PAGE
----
What do you think of when you hear the word ‘Advent’? For a long time, for me, it was about calendars, ideally containing chocolate. I remember waking up with such joy and excitement each morning in December when I was little. I would race my brother downstairs to see who could be the first to open the door of their calendar. But, as fun as that was, surely there is more to Advent than calendars and chocolate?
What Does Advent Mean?
Advent is a season of spiritual preparation during which Christians look forward to the coming of Jesus. Originally, Advent was marked by a season of prayer, fasting, and repentance, followed by anticipation, hope, and joy.
“Today in the town of David a Savior has been born to you; He is the Messiah, the Lord.”
Many Christians celebrate Advent by thanking God for Christ’s first coming to Earth as a baby and by anticipating His second coming at the end of the age through the Holy Spirit.
The term Advent is derived from the Latin term adventus, which means ‘arrival’ or ‘coming’, particularly the arrival of something significant. The Advent season is, therefore, a joyful, anticipatory celebration of the arrival of Jesus Christ and a period of repentance, meditation, and penance.
The Advent Season
Advent marks the beginning of the church year for denominations that observe the season. In Western Christianity, Advent begins on the fourth Sunday before Christmas and lasts until Christmas Eve.
Advent is mainly observed in Christian churches that use an ecclesiastical calendar of liturgical seasons to determine feasts, memorials, fasts and holy days. However, an increasing number of Protestant and Evangelical Christians recognize the spiritual significance of this time and have begun to revitalize the spirit of the season through serious reflection, joyful expectation and observance of traditional Advent customs.
Advent For Me
There have been large portions of my adult life when I have been in a hurry, obsessed with the next event, idea or project. I have wanted to get what I was doing over quickly and move on to something more exciting. It’s why I was never a good gardener. I always wanted the fruit to appear ‘right now!’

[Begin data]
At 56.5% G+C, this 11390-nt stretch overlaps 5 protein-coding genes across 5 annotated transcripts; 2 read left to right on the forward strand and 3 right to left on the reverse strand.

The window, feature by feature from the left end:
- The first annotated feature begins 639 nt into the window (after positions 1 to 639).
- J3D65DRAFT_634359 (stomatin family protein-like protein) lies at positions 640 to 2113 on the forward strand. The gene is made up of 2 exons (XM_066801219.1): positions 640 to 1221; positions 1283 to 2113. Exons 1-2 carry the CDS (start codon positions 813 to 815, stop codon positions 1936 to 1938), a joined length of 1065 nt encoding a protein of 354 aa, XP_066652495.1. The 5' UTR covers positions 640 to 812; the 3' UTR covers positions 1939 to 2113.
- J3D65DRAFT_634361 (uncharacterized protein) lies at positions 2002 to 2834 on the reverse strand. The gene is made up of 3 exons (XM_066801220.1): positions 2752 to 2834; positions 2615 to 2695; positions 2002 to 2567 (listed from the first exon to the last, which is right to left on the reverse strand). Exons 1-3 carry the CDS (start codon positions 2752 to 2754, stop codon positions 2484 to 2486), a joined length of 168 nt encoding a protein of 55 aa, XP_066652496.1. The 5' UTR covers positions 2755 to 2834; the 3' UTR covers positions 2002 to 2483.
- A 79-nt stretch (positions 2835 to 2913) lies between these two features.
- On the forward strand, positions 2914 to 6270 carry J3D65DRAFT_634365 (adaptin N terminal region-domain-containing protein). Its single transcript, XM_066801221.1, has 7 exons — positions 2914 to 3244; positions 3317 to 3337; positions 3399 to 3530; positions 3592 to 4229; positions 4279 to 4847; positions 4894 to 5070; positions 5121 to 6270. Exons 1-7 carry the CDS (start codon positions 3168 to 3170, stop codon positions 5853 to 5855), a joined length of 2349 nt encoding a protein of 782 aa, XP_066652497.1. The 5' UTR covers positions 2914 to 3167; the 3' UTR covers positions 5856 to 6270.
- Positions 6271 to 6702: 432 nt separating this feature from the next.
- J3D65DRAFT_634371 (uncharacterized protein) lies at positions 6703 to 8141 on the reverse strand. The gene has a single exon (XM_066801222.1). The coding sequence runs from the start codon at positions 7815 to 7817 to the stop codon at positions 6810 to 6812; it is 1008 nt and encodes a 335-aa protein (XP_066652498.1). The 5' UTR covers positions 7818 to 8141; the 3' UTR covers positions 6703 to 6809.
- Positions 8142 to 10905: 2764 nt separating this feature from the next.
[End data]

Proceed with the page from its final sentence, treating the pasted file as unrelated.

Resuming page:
For me, Advent is the antithesis to this approach. No matter how much I want Christmas day to be here, I can’t speed up the days. It seems that Advent is a slow, methodical march towards Christmas.
As I get older, I’ve found joy in that slow progression towards Christmas. Finally, I have time to pause, reflect and meditate on the Christmas season. I think about the Jewish people who waited hundreds of years for the Messiah. In the days of Advent, I think about their anticipation and patience, constantly keeping their eyes on God and His promises. When I slow down and embrace Advent, I find it teaches me about the faithfulness of God.
Symbols And Traditions
Even if your church does not formally recognize Advent, you can still choose to incorporate Advent activities into your family holiday traditions. This can help keep Christ at the centre of your Christmas celebrations. For example, family worship around the Advent wreath, Jesse Tree or Nativity can deepen the meaning of the Christmas season.
Here are some Advent ideas to help you as you prepare for Christmas.
Wreath For Advent
The tradition of lighting an Advent wreath dates back to Lutherans in 16th-century Germany. The Advent wreath is typically a circle of branches or garland with four or five candles arranged on it. Each Sunday during the Advent season, one candle on the wreath is lit as part of the corporate Advent services.
Many Christian families enjoy making their own Advent Wreath as part of their home celebration of the season. Three purple (or dark blue) candles and one rose pink candle are set on a wreath, and a single, larger white candle is often placed in the centre. Then, each week of Advent, one more candle is lit.
The advent candles and their colors are rich in symbolism. Each represents a different aspect of Christmas spiritual preparations.Purple represents repentance and royalty. Pink symbolizes happiness and joy. And white represents purity and light.
Each candle is also labeled with a name. The Prophecy Candle or Candle of Hope is the first purple candle. The Bethlehem Candle, also known as the Candle of Preparation, is the second purple candle. The Shepherd Candle, also known as the Candle of Joy, is the third (pink) candle. The fourth candle, which is purple, is known as the Angel Candle or the Candle of Love. The Christ Candle is the final (white) candle.
The Jesse Tree
The Jesse Tree is a unique Advent tree tradition that dates back to the Middle Ages and is based on Isaiah’s prophecy of the Jesse Tree.
In that day the Root of Jesse will stand as a banner for the peoples; the nations will rally to Him, and His resting place will be glorious.
This Christmas tradition can be beneficial and enjoyable for teaching children about the Bible. The Jesse Tree represents Jesus Christ’s family tree, or genealogy. It can be used to tell the story of salvation from the beginning of time until the arrival of the Messiah.
The weeks leading up to Christmas are a great opportunity to read through and reflect on the Scriptures that foretell the birth of Christ. From the prophecies in Isaiah to the visitations of angels in the first chapters of the Gospel of Luke, we can take this special time to marvel again at the miracle that is Immanuel, God with us. Let your devotionals during December bring you back to the place of worship of the shepherds, at the feet of Jesus, the Messiah who came to save us from our sins. The Glorify App is a great place to turn for a daily devotional inspiration.